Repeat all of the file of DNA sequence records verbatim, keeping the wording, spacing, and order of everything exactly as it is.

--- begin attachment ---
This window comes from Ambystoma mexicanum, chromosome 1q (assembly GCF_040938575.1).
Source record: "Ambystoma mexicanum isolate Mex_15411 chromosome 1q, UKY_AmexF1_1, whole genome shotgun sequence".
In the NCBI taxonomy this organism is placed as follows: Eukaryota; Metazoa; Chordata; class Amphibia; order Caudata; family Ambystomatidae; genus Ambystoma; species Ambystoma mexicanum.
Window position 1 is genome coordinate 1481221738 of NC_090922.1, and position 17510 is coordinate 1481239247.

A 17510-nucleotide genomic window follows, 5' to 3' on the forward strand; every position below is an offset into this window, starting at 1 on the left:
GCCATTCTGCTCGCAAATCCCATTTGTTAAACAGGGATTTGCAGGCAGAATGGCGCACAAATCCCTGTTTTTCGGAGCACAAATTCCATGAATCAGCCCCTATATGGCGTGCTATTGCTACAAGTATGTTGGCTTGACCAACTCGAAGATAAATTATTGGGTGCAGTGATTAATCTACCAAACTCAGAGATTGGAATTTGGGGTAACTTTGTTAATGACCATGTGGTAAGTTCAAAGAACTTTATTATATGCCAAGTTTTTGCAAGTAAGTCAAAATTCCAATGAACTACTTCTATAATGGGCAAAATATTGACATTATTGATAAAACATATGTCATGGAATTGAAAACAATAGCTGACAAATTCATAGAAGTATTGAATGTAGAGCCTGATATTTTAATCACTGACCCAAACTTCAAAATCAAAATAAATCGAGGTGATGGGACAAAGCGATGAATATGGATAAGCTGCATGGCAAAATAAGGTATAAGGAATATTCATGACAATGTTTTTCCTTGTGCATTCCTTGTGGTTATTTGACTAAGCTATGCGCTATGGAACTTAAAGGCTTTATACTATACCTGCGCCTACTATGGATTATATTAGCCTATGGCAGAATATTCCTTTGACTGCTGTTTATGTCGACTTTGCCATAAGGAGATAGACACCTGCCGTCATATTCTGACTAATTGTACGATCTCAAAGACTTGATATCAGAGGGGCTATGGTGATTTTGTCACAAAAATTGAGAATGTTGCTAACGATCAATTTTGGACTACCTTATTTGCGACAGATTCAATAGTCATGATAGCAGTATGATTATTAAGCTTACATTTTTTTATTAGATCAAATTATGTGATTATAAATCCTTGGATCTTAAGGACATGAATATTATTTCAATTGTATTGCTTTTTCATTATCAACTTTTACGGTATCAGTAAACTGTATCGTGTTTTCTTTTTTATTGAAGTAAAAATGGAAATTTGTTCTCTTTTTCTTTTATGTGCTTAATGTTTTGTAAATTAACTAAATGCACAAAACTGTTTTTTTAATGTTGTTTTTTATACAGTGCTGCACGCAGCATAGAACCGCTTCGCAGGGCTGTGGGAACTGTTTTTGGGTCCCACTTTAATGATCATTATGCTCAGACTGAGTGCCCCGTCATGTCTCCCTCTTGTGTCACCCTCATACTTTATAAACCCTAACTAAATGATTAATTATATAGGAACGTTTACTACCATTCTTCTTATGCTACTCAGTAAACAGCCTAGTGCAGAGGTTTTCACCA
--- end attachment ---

This window comes from Ambystoma mexicanum, chromosome 1q (assembly GCF_040938575.1).
Source record: "Ambystoma mexicanum isolate Mex_15411 chromosome 1q, UKY_AmexF1_1, whole genome shotgun sequence".
In the NCBI taxonomy this organism is placed as follows: Eukaryota; Metazoa; Chordata; class Amphibia; order Caudata; family Ambystomatidae; genus Ambystoma; species Ambystoma mexicanum.
Window position 1 is genome coordinate 1481221738 of NC_090922.1, and position 17510 is coordinate 1481239247.

A 17510-nucleotide genomic window follows, 5' to 3' on the forward strand; every position below is an offset into this window, starting at 1 on the left:
GCCATTCTGCTCGCAAATCCCATTTGTTAAACAGGGATTTGCAGGCAGAATGGCGCACAAATCCCTGTTTTTCGGAGCACAAATTCCATGAATCAGCCCCTATATGGCGTGCTATTGCTACAAGTATGTTGGCTTGACCAACTCGAAGATAAATTATTGGGTGCAGTGATTAATCTACCAAACTCAGAGATTGGAATTTGGGGTAACTTTGTTAATGACCATGTGGTAAGTTCAAAGAACTTTATTATATGCCAAGTTTTTGCAAGTAAGTCAAAATTCCAATGAACTACTTCTATAATGGGCAAAATATTGACATTATTGATAAAACATATGTCATGGAATTGAAAACAATAGCTGACAAATTCATAGAAGTATTGAATGTAGAGCCTGATATTTTAATCACTGACCCAAACTTCAAAATCAAAATAAATCGAGGTGATGGGACAAAGCGATGAATATGGATAAGCTGCATGGCAAAATAAGGTATAAGGAATATTCATGACAATGTTTTTCCTTGTGCATTCCTTGTGGTTATTTGACTAAGCTATGCGCTATGGAACTTAAAGGCTTTATACTATACCTGCGCCTACTATGGATTATATTAGCCTATGGCAGAATATTCCTTTGACTGCTGTTTATGTCGACTTTGCCATAAGGAGATAGACACCTGCCGTCATATTCTGACTAATTGTACGATCTCAAAGACTTGATATCAGAGGGGCTATGGTGATTTTGTCACAAAAATTGAGAATGTTGCTAACGATCAATTTTGGACTACCTTATTTGCGACAGATTCAATAGTCATGATAGCAGTATGATTATTAAGCTTACATTTTTTTATTAGATCAAATTATGTGATTATAAATCCTTGGATCTTAAGGACATGAATATTATTTCAATTGTATTGCTTTTTCATTATCAACTTTTACGGTATCAGTAAACTGTATCGTGTTTTCTTTTTTATTGAAGTAAAAATGGAAATTTGTTCTCTTTTTCTTTTATGTGCTTAATGTTTTGTAAATTAACTAAATGCACAAAACTGTTTTTTTAATGTTGTTTTTTATACAGTGCTGCACGCAGCATAGAACCGCTTCGCAGGGCTGTGGGAACTGTTTTTGGGTCCCACTTTAATGATCATTATGCTCAGACTGAGTGCCCCGTCATGTCTCCCTCTTGTGTCACCCTCATACTTTATAAACCCTAACTAAATGATTAATTATATAGGAACGTTTACTACCATTCTTCTTATGCTACTCAGTAAACAGCCTAGTGCAGAGGTTTTCACCA